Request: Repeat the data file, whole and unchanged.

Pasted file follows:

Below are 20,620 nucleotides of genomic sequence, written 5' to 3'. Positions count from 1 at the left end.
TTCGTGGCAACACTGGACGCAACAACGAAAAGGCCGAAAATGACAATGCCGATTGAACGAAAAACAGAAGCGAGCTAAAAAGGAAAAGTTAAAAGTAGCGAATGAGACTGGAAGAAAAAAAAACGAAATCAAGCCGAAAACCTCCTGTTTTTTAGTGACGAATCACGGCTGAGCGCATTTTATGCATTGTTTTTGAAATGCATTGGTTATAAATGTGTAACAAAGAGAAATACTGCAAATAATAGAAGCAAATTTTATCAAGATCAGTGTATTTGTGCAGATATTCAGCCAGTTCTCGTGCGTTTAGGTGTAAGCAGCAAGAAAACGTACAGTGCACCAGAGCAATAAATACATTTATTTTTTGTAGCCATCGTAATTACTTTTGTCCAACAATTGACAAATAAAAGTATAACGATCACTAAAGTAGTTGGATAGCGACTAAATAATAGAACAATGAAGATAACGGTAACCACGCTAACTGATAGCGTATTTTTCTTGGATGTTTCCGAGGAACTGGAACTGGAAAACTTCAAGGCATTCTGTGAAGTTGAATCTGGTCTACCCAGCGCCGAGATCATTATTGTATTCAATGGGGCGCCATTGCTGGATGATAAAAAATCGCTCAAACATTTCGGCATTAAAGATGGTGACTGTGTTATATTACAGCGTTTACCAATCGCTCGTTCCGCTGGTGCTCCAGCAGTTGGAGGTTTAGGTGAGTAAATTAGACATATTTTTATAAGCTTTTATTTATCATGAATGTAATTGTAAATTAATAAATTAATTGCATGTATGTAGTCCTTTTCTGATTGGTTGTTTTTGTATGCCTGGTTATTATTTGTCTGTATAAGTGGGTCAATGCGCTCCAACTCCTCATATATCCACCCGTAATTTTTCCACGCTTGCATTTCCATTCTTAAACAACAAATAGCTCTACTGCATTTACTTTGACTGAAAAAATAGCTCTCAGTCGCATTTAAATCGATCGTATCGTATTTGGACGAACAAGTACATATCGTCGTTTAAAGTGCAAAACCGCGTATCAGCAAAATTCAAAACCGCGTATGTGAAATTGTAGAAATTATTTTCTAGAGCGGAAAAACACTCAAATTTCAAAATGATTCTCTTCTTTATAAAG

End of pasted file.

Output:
Below are 20,620 nucleotides of genomic sequence, written 5' to 3'. Positions count from 1 at the left end.
TTCGTGGCAACACTGGACGCAACAACGAAAAGGCCGAAAATGACAATGCCGATTGAACGAAAAACAGAAGCGAGCTAAAAAGGAAAAGTTAAAAGTAGCGAATGAGACTGGAAGAAAAAAAAACGAAATCAAGCCGAAAACCTCCTGTTTTTTAGTGACGAATCACGGCTGAGCGCATTTTATGCATTGTTTTTGAAATGCATTGGTTATAAATGTGTAACAAAGAGAAATACTGCAAATAATAGAAGCAAATTTTATCAAGATCAGTGTATTTGTGCAGATATTCAGCCAGTTCTCGTGCGTTTAGGTGTAAGCAGCAAGAAAACGTACAGTGCACCAGAGCAATAAATACATTTATTTTTTGTAGCCATCGTAATTACTTTTGTCCAACAATTGACAAATAAAAGTATAACGATCACTAAAGTAGTTGGATAGCGACTAAATAATAGAACAATGAAGATAACGGTAACCACGCTAACTGATAGCGTATTTTTCTTGGATGTTTCCGAGGAACTGGAACTGGAAAACTTCAAGGCATTCTGTGAAGTTGAATCTGGTCTACCCAGCGCCGAGATCATTATTGTATTCAATGGGGCGCCATTGCTGGATGATAAAAAATCGCTCAAACATTTCGGCATTAAAGATGGTGACTGTGTTATATTACAGCGTTTACCAATCGCTCGTTCCGCTGGTGCTCCAGCAGTTGGAGGTTTAGGTGAGTAAATTAGACATATTTTTATAAGCTTTTATTTATCATGAATGTAATTGTAAATTAATAAATTAATTGCATGTATGTAGTCCTTTTCTGATTGGTTGTTTTTGTATGCCTGGTTATTATTTGTCTGTATAAGTGGGTCAATGCGCTCCAACTCCTCATATATCCACCCGTAATTTTTCCACGCTTGCATTTCCATTCTTAAACAACAAATAGCTCTACTGCATTTACTTTGACTGAAAAAATAGCTCTCAGTCGCATTTAAATCGATCGTATCGTATTTGGACGAACAAGTACATATCGTCGTTTAAAGTGCAAAACCGCGTATCAGCAAAATTCAAAACCGCGTATGTGAAATTGTAGAAATTATTTTCTAGAGCGGAAAAACACTCAAATTTCAAAATGATTCTCTTCTTTATAAAG